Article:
I have also included the design I used to save you some trouble in getting started. Feel free to modify it to your own needs.

NOTE: If you choose to use a double sided PCB, then you can affix information such as conversion tables or a second ruler. However the second ruler scale is complicated since it is quite difficult to get both transfers to line up perfectly. You could even attach your name, phone number, and company logo and use them to hand out to your customers.

Step 2: Prepare the PCB and Apply Transfer

In order to ensure the best chances of success, first rough up the copper on the PCB using 220 grit sandpaper. Once you have a uniform pattern, clean the PCB VERY thoroughly with electrical contact cleaner or brake cleaner. After this, try to minimize touching the copper directly as oil from your fingers can affect how well the toner transfers to the copper.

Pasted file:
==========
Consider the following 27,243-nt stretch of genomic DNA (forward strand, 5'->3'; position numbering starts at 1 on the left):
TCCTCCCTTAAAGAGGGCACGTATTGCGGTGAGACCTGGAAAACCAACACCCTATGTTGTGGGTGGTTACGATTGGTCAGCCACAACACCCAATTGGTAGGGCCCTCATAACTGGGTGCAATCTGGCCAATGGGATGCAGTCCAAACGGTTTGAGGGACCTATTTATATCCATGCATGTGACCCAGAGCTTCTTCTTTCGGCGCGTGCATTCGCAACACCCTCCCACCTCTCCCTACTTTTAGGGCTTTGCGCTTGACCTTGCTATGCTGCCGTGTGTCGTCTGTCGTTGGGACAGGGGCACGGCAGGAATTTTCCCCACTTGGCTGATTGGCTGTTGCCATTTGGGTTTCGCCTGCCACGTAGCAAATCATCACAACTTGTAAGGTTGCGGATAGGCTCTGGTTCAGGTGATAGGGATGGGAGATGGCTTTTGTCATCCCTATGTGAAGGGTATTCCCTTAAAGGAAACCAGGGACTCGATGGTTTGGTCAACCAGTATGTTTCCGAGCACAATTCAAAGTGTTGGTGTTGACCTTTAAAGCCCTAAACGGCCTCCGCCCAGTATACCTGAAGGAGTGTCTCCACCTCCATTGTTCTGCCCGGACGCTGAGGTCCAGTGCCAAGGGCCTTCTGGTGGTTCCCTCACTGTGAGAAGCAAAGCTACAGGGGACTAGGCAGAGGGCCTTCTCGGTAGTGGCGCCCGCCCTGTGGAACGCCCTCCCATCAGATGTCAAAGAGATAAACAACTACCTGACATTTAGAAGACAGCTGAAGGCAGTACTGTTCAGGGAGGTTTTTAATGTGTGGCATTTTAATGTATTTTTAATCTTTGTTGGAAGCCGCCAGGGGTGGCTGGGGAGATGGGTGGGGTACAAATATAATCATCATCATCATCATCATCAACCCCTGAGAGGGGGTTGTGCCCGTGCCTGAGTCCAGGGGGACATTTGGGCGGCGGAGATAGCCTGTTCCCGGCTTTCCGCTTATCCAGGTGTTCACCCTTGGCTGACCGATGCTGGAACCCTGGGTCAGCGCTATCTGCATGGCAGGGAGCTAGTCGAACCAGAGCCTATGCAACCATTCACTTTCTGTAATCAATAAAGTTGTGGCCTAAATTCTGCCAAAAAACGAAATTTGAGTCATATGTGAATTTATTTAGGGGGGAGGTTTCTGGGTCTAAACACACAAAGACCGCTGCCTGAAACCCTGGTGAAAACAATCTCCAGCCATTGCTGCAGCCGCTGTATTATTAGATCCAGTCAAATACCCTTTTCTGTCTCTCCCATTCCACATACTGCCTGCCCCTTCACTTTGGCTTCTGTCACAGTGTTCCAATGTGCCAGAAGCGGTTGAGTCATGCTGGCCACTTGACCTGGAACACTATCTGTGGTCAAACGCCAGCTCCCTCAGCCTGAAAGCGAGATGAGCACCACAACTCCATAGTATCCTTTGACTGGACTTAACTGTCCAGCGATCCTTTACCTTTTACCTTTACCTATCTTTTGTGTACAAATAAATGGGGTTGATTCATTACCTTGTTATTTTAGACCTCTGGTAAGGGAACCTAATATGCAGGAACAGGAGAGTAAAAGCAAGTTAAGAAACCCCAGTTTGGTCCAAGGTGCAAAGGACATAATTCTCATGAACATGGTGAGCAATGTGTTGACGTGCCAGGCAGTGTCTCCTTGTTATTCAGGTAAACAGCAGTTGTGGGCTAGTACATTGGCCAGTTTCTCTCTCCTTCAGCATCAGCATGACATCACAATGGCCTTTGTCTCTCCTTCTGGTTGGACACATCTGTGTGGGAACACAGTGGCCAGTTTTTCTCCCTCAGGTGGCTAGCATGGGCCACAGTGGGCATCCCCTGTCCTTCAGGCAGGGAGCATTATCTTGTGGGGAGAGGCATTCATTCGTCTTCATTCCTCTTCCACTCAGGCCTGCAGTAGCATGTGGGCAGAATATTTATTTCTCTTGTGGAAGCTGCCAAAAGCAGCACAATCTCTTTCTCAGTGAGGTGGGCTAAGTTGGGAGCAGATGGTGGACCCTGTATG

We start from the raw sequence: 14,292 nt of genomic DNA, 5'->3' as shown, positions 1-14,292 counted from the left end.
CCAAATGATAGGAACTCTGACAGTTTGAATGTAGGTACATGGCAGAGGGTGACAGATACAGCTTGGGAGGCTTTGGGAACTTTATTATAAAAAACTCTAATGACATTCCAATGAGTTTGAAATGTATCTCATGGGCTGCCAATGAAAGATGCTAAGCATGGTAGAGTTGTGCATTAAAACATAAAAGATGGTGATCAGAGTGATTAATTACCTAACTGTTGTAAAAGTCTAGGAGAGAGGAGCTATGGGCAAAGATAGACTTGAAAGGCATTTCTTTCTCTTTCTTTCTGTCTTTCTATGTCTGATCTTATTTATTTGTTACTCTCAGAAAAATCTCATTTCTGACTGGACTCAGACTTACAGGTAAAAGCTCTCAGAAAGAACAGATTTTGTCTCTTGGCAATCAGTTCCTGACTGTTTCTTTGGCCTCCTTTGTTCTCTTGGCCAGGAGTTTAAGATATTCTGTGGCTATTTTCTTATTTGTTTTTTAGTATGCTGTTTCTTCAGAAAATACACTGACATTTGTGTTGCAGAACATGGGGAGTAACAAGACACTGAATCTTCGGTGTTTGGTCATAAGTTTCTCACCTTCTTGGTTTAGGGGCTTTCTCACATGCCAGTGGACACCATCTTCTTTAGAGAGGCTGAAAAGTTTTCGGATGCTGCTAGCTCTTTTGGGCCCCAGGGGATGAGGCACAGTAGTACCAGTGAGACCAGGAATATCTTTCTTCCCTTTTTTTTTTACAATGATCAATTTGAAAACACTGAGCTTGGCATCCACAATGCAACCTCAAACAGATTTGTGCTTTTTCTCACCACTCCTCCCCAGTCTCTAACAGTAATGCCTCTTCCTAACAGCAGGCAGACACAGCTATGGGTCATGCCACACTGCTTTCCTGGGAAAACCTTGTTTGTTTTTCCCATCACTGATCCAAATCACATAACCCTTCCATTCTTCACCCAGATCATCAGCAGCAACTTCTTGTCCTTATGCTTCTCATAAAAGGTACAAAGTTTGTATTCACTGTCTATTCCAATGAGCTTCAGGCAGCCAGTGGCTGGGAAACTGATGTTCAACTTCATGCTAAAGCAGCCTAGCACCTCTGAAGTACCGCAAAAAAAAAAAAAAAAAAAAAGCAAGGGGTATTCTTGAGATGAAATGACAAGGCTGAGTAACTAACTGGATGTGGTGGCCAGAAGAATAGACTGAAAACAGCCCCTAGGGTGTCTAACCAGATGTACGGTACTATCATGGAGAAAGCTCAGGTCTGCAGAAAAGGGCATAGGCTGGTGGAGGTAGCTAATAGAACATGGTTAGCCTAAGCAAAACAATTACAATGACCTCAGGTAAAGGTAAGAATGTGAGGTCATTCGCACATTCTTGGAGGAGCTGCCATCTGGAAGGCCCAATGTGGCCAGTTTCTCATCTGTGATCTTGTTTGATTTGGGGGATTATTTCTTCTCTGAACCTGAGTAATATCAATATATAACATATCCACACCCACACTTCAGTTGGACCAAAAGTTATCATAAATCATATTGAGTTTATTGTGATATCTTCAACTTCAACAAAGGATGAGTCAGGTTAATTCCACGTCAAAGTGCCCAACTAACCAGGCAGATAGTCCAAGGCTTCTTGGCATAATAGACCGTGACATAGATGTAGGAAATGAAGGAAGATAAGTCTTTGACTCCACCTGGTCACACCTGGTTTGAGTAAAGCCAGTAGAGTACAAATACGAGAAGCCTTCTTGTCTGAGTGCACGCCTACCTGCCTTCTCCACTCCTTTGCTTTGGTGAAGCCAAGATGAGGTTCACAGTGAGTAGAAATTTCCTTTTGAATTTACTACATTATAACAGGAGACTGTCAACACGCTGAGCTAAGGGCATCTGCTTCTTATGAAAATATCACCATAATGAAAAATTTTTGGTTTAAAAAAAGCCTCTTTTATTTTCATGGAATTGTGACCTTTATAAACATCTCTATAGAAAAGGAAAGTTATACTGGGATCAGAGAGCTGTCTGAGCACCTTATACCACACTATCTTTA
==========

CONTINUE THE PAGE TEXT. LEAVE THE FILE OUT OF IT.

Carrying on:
Set the PCB aside while you cut out the transfer. Ensure that you are able to tape the transfer paper to the backside of the PCB so it can stay secure while you transfer the image.

Fold the paper around the PCB and ensure that the sides are square and tape the backside so the paper is tight around the PCB.

Step 3: Can't Take the Heat...

Now the fun part.

Take your iron (preferably not your moms) and set it to the highest temperature. Once it is hot, apply pressure over the entire PCB for a few minutes. After this lift the iron and apply pressure using the tip of the iron to rub the spots on the paper that have toner. This will help to ensure a good transfer and a successful etching.

There is no real time limit to this and as long as the paper doesn't catch fire you should be just fine. I've found after 10 minutes of heating and pressing every few minutes that I get a good transfer from the toner.